Surif, M.B. & Raven, J.A. Oecologia (1989) 78: 97. doi:10.1007/BF00377203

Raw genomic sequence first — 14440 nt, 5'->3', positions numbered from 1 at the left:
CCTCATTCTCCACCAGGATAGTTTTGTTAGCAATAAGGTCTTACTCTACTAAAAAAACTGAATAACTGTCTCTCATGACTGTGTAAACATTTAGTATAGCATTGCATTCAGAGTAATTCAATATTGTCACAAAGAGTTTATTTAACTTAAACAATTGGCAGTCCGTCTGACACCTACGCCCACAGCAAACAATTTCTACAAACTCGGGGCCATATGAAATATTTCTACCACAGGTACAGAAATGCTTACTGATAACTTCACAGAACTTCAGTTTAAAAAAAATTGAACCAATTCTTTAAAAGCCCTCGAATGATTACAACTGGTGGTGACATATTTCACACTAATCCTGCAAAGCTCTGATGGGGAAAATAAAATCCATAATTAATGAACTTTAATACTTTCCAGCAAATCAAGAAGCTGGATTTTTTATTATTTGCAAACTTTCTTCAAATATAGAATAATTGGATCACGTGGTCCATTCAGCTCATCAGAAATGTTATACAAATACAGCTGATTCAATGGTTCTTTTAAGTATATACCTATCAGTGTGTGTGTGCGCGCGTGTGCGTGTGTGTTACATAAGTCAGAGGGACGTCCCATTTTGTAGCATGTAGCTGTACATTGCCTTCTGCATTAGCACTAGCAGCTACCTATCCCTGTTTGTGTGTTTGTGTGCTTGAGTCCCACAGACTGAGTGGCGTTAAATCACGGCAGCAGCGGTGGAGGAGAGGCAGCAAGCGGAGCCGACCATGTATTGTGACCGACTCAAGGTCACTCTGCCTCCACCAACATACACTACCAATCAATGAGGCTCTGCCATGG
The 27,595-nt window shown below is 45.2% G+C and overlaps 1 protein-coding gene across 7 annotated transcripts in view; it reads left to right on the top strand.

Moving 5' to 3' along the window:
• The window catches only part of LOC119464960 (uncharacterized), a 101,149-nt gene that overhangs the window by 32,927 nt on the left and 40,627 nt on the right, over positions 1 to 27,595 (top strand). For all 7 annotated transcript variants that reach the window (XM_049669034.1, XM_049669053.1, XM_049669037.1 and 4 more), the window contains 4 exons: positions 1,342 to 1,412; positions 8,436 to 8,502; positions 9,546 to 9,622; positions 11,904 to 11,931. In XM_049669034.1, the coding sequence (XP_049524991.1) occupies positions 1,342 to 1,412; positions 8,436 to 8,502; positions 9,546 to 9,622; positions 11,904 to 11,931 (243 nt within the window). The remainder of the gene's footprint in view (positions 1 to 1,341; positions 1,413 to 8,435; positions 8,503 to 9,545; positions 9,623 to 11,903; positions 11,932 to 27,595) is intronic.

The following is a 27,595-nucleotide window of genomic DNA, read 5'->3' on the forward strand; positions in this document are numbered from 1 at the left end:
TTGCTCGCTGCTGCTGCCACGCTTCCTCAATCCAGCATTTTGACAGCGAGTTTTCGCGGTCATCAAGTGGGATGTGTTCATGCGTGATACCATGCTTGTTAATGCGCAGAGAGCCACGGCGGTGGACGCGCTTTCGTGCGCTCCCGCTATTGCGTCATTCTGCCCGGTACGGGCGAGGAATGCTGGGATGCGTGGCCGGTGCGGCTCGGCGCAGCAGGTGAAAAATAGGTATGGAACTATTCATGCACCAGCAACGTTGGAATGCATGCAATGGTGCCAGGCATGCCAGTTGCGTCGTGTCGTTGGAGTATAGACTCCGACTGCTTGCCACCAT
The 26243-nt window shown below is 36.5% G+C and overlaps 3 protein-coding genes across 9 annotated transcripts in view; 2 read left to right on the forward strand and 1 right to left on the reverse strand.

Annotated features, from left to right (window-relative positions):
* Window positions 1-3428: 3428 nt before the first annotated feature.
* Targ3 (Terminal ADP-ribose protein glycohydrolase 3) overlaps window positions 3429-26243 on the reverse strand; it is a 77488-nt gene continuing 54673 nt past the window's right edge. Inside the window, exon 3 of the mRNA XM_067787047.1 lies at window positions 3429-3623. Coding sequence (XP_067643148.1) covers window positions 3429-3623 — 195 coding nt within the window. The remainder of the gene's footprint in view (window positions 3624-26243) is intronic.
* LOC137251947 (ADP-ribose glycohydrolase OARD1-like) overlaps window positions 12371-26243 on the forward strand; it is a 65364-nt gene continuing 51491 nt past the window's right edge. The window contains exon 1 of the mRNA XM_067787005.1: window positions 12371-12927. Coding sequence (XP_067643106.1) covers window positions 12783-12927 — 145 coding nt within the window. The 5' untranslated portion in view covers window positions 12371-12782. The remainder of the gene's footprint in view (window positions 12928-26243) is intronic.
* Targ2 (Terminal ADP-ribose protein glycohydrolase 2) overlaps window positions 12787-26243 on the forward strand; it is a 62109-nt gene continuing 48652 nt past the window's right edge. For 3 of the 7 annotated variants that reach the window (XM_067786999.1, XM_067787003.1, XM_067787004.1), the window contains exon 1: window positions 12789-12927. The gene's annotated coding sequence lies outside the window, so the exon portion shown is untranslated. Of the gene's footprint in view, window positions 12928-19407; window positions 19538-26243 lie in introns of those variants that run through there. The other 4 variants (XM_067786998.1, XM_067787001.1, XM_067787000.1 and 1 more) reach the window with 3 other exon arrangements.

Characteristics of inorganic carbon assimilation by photosynthesis in seawater were investigated in six species of the Fucales (five Fucaceae, one Cystoseiraceae) and four species of the Laminariales (three Laminariaceae, one Alariaceae) from Arbroath, Scotland. All of the algae tested could photosynthesise faster at high external pH values than the uncatalysed conversion of HCO3-to CO2 can occur, i.e. can “use” external HCO3-. They all had detectable extracellular carbonic anhydrase activity, suggesting that HCO3-use could involve catalysis of external CO2 production, a view supported to some extent by experiments with an inhibitor of carbonic anhydrase. All of the algae tested had CO2 compensation concentrations at pH 8 which were lower than would be expected from diffusive entry of CO2 supplying RUBISCO as the initial carboxylase, consistent with the operation of energized entry of HCO3-and / or CO2 acting as a “CO2 concentrating mechanism”. Quantitative differences among the algae examined were noted with respect to characteristics of inorganic C assimilation. The most obvious distinction was between the eulittoral Fucaceae, which are emersed for part of, or most of, the tidal cycle, and the other three families (Cystoseiraceae, Laminariaceae, Alariaceae) whose representatives are essentially continually submersed. The Fucaceae examined are able to photosynthesise at high pH values, and have lower CO2 compensation concentrations, and lower K1/2 values for inorganic C use in photosynthesis, at pH 8, than the other algae tested. Furthermore, the Fucaceae are essentially saturated with inorganic C for photosynthesis at the normal seawater concentration at pH 8 and 10°C. These characteristics are consistent with the dominant role of a “CO2 concentrating mechanism” in CO2 acquisition by these plants. Other species tested have characteristcs which suggest a less effective HCO3-use and “CO2 concentrating mechanism”, with the Laminariaceae being the least effective; unlike the Fucaceae, photosynthesis by these algae is not saturated with inorganic C in normal seawater. Taxonomic and ecological implications of these results are considered in relation to related data in the literature.